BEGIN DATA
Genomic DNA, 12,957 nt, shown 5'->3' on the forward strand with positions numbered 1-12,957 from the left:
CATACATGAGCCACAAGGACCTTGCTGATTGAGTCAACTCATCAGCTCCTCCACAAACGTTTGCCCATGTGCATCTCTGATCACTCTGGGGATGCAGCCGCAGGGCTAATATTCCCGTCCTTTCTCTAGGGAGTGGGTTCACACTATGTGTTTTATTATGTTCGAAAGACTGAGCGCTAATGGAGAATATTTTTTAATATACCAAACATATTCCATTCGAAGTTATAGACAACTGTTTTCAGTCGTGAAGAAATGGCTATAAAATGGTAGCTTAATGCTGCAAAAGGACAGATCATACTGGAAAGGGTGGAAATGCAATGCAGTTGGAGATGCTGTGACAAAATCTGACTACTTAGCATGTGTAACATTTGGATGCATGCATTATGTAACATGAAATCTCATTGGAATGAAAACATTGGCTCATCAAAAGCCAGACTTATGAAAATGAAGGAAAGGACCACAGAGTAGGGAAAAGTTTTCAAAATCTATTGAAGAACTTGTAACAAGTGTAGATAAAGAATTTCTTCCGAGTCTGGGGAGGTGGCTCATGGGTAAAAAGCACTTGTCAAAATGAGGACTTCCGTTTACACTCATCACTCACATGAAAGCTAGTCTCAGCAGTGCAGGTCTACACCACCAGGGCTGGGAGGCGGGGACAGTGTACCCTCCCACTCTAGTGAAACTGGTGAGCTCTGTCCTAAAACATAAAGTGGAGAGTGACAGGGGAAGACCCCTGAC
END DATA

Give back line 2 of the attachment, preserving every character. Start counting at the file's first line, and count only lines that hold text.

CATACATGAGCCACAAGGACCTTGCTGATTGAGTCAACTCATCAGCTCCTCCACAAACGTTTGCCCATGTGCATCTCTGATCACTCTGGGGATGCAGCCGCAGGGCTAATATTCCCGTCCTTTCTCTAGGGAGTGGGTTCACACTATGTGTTTTATTATGTTCGAAAGACTGAGCGCTAATGGAGAATATTTTTTAATATACCAAACATATTCCATTCGAAGTTATAGACAACTGTTTTCAGTCGTGAAGAAATGGCTATAAAATGGTAGCTTAATGCTGCAAAAGGACAGATCATACTGGAAAGGGTGGAAATGCAATGCAGTTGGAGATGCTGTGACAAAATCTGACTACTTAGCATGTGTAACATTTGGATGCATGCATTATGTAACATGAAATCTCATTGGAATGAAAACATTGGCTCATCAAAAGCCAGACTTATGAAAATGAAGGAAAGGACCACAGAGTAGGGAAAAGTTTTCAAAATCTATTGAAGAACTTGTAACAAGTGTAGATAAAGAATTTCTTCCGAGTCTGGGGAGGTGGCTCATGGGTAAAAAGCACTTGTCAAAATGAGGACTTCCGTTTACACTCATCACTCACATGAAAGCTAGTCTCAGCAGTGCAGGTCTACACCACCAGGGCTGGGAGGCGGGGACAGTGTACCCTCCCACTCTAGTGAAACTGGTGAGCTCTGTCCTAAAACATAAAGTGGAGAGTGACAGGGGAAGACCCCTGAC